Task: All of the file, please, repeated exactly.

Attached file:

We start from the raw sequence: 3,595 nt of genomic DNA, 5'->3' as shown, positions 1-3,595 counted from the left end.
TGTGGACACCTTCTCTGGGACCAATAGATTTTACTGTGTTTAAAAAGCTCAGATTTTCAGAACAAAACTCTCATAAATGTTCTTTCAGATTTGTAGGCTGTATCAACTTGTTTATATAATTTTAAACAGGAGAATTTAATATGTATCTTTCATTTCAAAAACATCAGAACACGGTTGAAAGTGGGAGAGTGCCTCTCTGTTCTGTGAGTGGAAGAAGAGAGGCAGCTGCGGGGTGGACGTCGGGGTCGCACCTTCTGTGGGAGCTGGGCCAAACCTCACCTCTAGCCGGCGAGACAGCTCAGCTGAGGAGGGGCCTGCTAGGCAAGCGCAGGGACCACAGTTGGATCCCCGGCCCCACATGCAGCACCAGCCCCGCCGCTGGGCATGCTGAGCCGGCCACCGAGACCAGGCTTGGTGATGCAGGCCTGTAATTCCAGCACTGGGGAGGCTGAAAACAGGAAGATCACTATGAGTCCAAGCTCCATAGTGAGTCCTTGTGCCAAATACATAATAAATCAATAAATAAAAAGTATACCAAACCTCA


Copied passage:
We start from the raw sequence: 3,595 nt of genomic DNA, 5'->3' as shown, positions 1-3,595 counted from the left end.
TGTGGACACCTTCTCTGGGACCAATAGATTTTACTGTGTTTAAAAAGCTCAGATTTTCAGAACAAAACTCTCATAAATGTTCTTTCAGATTTGTAGGCTGTATCAACTTGTTTATATAATTTTAAACAGGAGAATTTAATATGTATCTTTCATTTCAAAAACATCAGAACACGGTTGAAAGTGGGAGAGTGCCTCTCTGTTCTGTGAGTGGAAGAAGAGAGGCAGCTGCGGGGTGGACGTCGGGGTCGCACCTTCTGTGGGAGCTGGGCCAAACCTCACCTCTAGCCGGCGAGACAGCTCAGCTGAGGAGGGGCCTGCTAGGCAAGCGCAGGGACCACAGTTGGATCCCCGGCCCCACATGCAGCACCAGCCCCGCCGCTGGGCATGCTGAGCCGGCCACCGAGACCAGGCTTGGTGATGCAGGCCTGTAATTCCAGCACTGGGGAGGCTGAAAACAGGAAGATCACTATGAGTCCAAGCTCCATAGTGAGTCCTTGTGCCAAATACATAATAAATCAATAAATAAAAAGTATACCAAACCTCA